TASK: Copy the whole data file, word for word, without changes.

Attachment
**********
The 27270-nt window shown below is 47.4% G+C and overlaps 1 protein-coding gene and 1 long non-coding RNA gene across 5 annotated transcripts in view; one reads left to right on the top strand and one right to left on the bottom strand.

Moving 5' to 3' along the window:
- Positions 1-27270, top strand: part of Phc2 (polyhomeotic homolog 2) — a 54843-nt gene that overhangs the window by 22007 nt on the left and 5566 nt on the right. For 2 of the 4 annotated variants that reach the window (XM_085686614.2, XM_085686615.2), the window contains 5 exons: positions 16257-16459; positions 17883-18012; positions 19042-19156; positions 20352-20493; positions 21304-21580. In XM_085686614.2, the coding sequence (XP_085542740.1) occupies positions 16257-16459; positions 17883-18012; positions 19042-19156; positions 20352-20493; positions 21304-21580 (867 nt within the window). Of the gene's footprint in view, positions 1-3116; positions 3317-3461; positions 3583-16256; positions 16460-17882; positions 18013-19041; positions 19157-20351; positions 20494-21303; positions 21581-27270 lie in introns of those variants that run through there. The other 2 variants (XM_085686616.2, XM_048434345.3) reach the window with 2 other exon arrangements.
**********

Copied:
The 27270-nt window shown below is 47.4% G+C and overlaps 1 protein-coding gene and 1 long non-coding RNA gene across 5 annotated transcripts in view; one reads left to right on the top strand and one right to left on the bottom strand.

Moving 5' to 3' along the window:
- Positions 1-27270, top strand: part of Phc2 (polyhomeotic homolog 2) — a 54843-nt gene that overhangs the window by 22007 nt on the left and 5566 nt on the right. For 2 of the 4 annotated variants that reach the window (XM_085686614.2, XM_085686615.2), the window contains 5 exons: positions 16257-16459; positions 17883-18012; positions 19042-19156; positions 20352-20493; positions 21304-21580. In XM_085686614.2, the coding sequence (XP_085542740.1) occupies positions 16257-16459; positions 17883-18012; positions 19042-19156; positions 20352-20493; positions 21304-21580 (867 nt within the window). Of the gene's footprint in view, positions 1-3116; positions 3317-3461; positions 3583-16256; positions 16460-17882; positions 18013-19041; positions 19157-20351; positions 20494-21303; positions 21581-27270 lie in introns of those variants that run through there. The other 2 variants (XM_085686616.2, XM_048434345.3) reach the window with 2 other exon arrangements.